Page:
Where Is The Happiness In RERA’s First Birthday Celebration?
The growing pains are being immensely felt, if we were to discuss the progress made by the one-year-old law that was touted, among many other things, a game-changer and something that was expected to end all the problems buyers in India faced before it coming into being. The real estate Act’s first birthday (the law came into effect on May 1, 2017), however, does not seem a happy occasion if you sampled some data.
-Eight states have to notify the law.
-Only Maharashtra, Madhya Pradesh, and Punjab have set up full-time Real estate regulatory authority. This leaves 26 states in the country without a regulator.
-Only 19 states and Union Territories have a functional portal. If one attempted to open the websites, however, one would be greatly confused by the information. Most of it comes across as a half-baked lacking-in-essence job.
-Only 15 have been able to set work towards setting up real estate appellate tribunals. So, currently, these are not many tribunals to deliver the justice promised by the law.
Such has been the noisy song and dance around the launch of the Act that it is only with a touch of schadenfreude that consumers often talk’s about the authorities’ utter failure to put in place the basic structure for the law to function, often setting aside the grudge that their own hopes have been dashed in process. Since little humility was shown at the time of the launch of the Act from the government’s side highlighting its many merits, it is only natural that the disappointed parties, especially developers, are showing no mildness in their criticism. It all seems only justifiable.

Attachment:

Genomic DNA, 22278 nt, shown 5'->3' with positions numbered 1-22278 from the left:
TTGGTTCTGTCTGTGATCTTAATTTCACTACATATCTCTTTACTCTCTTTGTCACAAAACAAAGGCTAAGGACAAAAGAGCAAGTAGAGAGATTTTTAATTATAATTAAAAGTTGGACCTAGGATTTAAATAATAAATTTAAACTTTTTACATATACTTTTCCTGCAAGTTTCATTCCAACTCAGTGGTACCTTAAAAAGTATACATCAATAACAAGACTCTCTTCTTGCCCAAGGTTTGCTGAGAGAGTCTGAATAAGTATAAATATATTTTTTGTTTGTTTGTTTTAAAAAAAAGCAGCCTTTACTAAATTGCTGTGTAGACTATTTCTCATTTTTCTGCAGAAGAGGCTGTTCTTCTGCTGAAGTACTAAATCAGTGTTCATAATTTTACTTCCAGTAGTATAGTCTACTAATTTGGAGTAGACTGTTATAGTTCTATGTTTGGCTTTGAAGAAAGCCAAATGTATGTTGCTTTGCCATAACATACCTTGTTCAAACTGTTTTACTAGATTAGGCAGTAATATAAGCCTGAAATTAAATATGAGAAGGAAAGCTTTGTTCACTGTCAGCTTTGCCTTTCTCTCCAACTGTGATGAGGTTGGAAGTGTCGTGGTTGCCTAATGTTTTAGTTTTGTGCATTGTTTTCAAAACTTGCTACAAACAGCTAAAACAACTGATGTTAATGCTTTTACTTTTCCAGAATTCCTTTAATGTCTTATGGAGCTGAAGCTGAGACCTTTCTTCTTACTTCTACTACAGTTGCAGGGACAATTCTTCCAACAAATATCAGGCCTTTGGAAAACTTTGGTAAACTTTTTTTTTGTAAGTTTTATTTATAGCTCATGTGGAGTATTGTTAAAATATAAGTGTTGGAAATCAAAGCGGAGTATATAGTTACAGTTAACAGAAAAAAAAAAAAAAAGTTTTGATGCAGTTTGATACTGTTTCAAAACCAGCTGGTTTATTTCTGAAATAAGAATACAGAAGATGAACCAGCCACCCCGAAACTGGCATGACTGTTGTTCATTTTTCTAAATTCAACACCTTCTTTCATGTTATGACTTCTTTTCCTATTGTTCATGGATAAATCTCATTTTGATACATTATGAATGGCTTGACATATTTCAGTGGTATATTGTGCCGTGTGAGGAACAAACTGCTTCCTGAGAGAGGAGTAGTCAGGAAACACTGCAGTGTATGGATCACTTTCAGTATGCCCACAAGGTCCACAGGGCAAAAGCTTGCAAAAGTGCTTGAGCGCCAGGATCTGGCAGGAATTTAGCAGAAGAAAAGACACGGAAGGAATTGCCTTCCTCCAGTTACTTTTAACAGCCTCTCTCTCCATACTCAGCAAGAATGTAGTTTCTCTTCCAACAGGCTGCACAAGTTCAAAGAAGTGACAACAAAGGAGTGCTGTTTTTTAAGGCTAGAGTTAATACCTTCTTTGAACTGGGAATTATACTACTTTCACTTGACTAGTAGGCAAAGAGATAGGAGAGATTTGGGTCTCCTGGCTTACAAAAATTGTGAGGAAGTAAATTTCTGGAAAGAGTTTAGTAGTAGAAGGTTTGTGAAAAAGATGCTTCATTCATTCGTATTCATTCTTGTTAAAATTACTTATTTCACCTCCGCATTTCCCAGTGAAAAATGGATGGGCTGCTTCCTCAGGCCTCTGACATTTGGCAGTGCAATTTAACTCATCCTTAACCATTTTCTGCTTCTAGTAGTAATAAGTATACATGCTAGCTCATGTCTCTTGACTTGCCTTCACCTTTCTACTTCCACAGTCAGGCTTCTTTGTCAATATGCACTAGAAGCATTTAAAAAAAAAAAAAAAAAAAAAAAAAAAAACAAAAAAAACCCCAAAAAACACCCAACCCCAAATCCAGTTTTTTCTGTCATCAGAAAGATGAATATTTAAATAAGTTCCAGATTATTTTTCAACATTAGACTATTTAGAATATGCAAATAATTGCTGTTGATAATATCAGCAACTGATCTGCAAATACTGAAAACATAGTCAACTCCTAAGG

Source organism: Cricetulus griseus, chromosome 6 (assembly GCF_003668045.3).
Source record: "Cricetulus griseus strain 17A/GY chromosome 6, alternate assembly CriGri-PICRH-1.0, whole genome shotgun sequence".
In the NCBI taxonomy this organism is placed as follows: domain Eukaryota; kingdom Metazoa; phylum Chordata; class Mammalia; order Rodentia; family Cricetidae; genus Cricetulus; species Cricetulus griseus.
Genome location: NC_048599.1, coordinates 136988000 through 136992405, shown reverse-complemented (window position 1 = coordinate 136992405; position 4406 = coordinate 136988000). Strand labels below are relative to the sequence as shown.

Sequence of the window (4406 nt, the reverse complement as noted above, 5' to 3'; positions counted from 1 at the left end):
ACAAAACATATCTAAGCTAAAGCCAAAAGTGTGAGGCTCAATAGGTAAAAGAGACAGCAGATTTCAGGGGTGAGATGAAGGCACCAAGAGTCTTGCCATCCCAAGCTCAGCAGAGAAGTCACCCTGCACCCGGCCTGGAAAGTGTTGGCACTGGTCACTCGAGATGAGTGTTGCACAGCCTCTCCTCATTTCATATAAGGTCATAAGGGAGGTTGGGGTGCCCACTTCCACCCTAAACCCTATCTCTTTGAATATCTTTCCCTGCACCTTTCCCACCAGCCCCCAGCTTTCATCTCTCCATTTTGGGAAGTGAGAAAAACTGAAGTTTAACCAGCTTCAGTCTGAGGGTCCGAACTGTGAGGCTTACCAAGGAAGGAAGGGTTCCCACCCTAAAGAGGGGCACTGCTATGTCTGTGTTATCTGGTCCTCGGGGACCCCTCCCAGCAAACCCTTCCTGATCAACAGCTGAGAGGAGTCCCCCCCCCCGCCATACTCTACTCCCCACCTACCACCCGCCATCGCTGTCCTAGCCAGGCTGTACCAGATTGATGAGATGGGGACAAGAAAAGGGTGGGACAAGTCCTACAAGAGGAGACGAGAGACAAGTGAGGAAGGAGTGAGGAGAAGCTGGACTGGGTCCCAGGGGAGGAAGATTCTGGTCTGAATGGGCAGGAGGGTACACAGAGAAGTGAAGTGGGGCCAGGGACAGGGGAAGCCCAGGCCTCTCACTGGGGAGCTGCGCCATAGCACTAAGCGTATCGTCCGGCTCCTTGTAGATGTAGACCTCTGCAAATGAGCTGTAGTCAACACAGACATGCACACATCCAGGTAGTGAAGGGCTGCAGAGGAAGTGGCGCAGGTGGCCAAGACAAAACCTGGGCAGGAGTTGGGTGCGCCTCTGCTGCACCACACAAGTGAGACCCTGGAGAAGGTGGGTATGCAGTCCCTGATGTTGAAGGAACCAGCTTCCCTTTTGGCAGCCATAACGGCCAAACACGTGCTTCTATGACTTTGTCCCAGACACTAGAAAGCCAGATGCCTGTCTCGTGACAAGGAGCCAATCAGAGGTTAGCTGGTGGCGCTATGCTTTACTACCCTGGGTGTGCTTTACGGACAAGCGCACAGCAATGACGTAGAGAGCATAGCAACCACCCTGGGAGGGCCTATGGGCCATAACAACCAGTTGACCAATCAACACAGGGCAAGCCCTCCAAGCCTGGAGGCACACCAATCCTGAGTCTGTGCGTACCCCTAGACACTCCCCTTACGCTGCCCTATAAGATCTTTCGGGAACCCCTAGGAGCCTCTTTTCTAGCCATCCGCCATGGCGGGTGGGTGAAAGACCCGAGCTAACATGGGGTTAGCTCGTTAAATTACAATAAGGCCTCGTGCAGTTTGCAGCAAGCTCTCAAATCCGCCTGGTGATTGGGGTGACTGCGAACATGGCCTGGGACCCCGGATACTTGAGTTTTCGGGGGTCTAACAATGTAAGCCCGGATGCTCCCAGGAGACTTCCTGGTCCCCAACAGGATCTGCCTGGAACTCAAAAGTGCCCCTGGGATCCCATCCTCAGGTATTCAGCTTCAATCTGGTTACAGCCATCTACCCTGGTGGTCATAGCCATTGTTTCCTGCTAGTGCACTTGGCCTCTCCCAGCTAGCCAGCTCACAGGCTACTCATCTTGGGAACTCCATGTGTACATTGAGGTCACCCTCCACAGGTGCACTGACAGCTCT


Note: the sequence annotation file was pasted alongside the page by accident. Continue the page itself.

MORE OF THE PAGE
However, if one set aside the extremities for a while, it would not be hard to miss the change in the way homes were bought and sold in the country before the launch of the Real Estate (Regulation & Development) Act, 2016.
The word “RERA”, as the law if often referred to, is now part of every perspective buyer’s vocabulary. That in itself is a change. It has become common knowledge among buyers that builders not registered with the real estate regulatory authority must be avoided at all costs. Gone are the days when buyers fell once-in-a-lifetime sort of opportunities that ended badly for them. Also gone is the time when caution would be tossed into a corner and emotions would take charge when one started a home-buying journey.
Little wonder then that new project launches fell 60 per cent in the first three months of 2018 when compared to first three months of the previous year — data available with PropTiger.com show.
“The realty market is experiencing consolidation as unorganised players are struggling to cope with stringent compliance norms under the real estate Act. It is now clear that only credible developers who conduct their business with transparency will survive in the future. This is good from a buyer’s perspective as one is assured of a quality product within stipulated timelines,” says Surendra Hiranandani of House of Hiranandani.
The teething problems at home notwithstanding, India’s real estate is perceived differently by foreign investors today because of the launch of the Act.
“It (the Act) has increased transparency and credibility (of India’s real estate sector)… investors are now looking at Indian real estate with renewed vigour,” Hiranandani adds.
The naysayers would like to disagree, but the little ways in which the one-year-old real estate law has impacted buyer sentiments is undeniable. Let authorities’ failure to set up formal structures not lead you to believe that the entire exercise has been futile. Today, the buyer is well aware and wide awake. Everything else will follow suit, sooner or later.